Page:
Making a living doing photography is tough. Many people have a photography hobby, but turning that hobby into a full-time career takes more than a knack for art. It takes business sense, a strategy, and revenue.
In this week’s episode, we interview Keith Cooper, a commercial photographer based in Leicester, UK.
Keith shares with us his experiences working in commercial photography – from how he approached making it his full-time job, to the tools and tips that help make him a success.
Listen in to learn how to start a career in commercial photography
Note: These timecodes show how much time in the episode is left, which is how our audio player (above) displays time.
–19:54: Is it still viable to take on photography as a career?
–18:32: Keith’s entry point as a photographer
–16:36: The most common sorts of images he’s hired to capture
–13:17: Staying inspired and motivated
–11:44: Working for credit/exposure
–07:32: Adding new equipment to your arsenal – rent or buy?
–05:34: Essential equipment for beginner photographers
–04:15: Keith’s best piece of advice for new photographers
–03:38: Researching the potential of your market
- Keith Cooper is the owner of Northlight Images, check out his writing and services there.
- Love the show? Have some feedback for us? Leave us a review on iTunes.
Prefer to read over listen? Want to save this conversation for reference later? We transcribe all of our shows for these reasons! Download this episode’s transcription below:
Or, to view a web version of the transcript:
Announcer 1: You are listening to the AskBC podcast – your printmaking questions, answered by the experts!
Justin: In this episode, we interview Keith Cooper about how to turn a photography hobby into a profitable career.[Music Ends]
Justin: Hey everyone, and welcome to AskBC. I’m your host, Justin, and today we’re going to be talking to Keith Cooper, from Northlight Images. No doubt if you’ve done a Google search for pretty much anything related to printmaking, you’ve run across Keith’s website and blog. Keith is a commercial photographer, printmaking educator, and all around charitable guy when it comes to helping others get better at making art, so I’m super excited to be able to talk to him today about making a living as a photographer.
Keith, thank you so much for joining us, welcome to the show. How’s it going?
Keith: Very well, thank you, and thanks for asking.
Justin: Yeah, no problem. As I mentioned, we’re going to talk about making a living as a photographer. Pretty prevalent subject, considering most of the people that listen to the show and follow our blog are engaged in photography in one way or another; whether it’s at a professional capacity, hobbyist, or kind of like myself, just as a consumer and a general fan of art. The image capturing technology available today in smartphones and such has pretty much turned everyone into a photographer, a hobbyist photographer at a certain degree, which begs the question, is it still viable to take on photography as a career? I see that there’s certainly still a huge need for trained professional photographers to deliver images at that commercial capacity, but what about photography for the pure sake of art? How do you minimize risk there? What are your thoughts on that?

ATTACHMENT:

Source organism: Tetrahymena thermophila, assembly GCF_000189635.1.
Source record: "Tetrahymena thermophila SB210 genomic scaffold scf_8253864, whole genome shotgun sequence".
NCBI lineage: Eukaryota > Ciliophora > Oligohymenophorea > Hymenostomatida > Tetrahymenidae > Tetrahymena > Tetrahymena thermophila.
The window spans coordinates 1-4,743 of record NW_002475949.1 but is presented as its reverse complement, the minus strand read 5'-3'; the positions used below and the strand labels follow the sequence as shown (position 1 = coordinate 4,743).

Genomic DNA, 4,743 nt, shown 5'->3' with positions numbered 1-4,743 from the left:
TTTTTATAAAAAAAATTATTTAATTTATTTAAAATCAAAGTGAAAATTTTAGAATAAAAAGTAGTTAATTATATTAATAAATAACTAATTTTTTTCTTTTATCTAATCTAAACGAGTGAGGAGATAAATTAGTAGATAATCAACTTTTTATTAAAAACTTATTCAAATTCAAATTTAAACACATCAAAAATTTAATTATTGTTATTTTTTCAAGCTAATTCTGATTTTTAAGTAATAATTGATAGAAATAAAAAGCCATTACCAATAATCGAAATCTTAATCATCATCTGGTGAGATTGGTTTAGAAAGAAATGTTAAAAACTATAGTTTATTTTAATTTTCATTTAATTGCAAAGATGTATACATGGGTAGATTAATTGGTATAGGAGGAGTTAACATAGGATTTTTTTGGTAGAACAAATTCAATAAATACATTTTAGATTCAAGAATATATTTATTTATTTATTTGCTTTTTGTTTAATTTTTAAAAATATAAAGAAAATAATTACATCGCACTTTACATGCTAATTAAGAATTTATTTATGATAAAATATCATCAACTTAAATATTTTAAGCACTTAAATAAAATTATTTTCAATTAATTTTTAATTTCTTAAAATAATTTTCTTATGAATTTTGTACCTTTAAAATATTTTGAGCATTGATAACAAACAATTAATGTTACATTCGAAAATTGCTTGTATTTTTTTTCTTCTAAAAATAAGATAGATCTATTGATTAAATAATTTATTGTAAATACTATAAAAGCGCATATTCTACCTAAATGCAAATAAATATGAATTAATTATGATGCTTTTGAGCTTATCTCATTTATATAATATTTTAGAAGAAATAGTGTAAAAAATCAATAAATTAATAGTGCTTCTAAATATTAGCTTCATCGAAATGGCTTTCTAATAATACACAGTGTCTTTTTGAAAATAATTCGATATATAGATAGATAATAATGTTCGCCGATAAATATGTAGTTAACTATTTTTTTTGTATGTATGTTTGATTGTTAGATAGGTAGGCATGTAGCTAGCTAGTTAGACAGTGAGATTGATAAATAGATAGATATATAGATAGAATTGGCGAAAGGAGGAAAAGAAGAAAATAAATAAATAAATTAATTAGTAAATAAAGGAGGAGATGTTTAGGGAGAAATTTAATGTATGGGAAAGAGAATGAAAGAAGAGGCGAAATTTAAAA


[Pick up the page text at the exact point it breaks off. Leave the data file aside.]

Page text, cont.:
Keith: It’s really tricky, and most of these things, you need to know if you’ve got a market for it. If you’ve got great pictures, but nobody wants to buy them, you have a large pile of great pictures, but you’re not making any money from it. That varies. If you can find local sales, people are more likely to buy local images or images that mean something to them, but in general, it’s about the business, and that’s what a lot of photographers forget.
Justin: Right, yeah. When you say local, you mean like the subject of the photography? Like images that are around your space?
Keith: Yes! I live in Lester, in England, the place where they found a king in the car park. I’m some distance away from the sea, so there’s no point in me having great seascapes for sale, because people aren’t interested for them. If I lived at the seaside, if I had a small gallery there, I’d have local pictures, local area. That’s what people buy, and people just don’t buy much in the way of prints.
Justin: Yeah. That makes sense. It’s kind of a balance between what you’re passionate about taking photos of and what makes sense from a marketing perspective then. What was your entry point into photography as a career, and how did you navigate that split between photography as an art and as a commercial service?
Keith: I took up photography for a living in 2004. I can date that. That was when I was 44. I’d had a successful career in a number of other businesses, had photography as a bit of a hobby, and was in a position where I could actually look and think, “What do I really want to do?”
And I looked at photography. Several people said yes to that, but then again, I looked at it from a point of view of, “Could I make a business from it?” That was where I realized that yeah, I might love going around taking landscape photos and producing huge great prints, but there wasn’t much money, certainly here in the UK. There’s not much money in that. I looked at what areas of photography as a photography competent for, what areas I didn’t want to do. Looked at that, and came up with a business plan.
It fell down to coming up with a business plan that I felt could actually make some money and make a living of. Hence, why I do commercial photography. I don’t do weddings, I don’t take baby photos, pictures of pets. I would lose the will to live if I had to do that. Sorry folks, it’s a skilled area, but it would really bore me to do it. I would have no interest, and if you can’t maintain interest and the business side of it, then stick with the day job.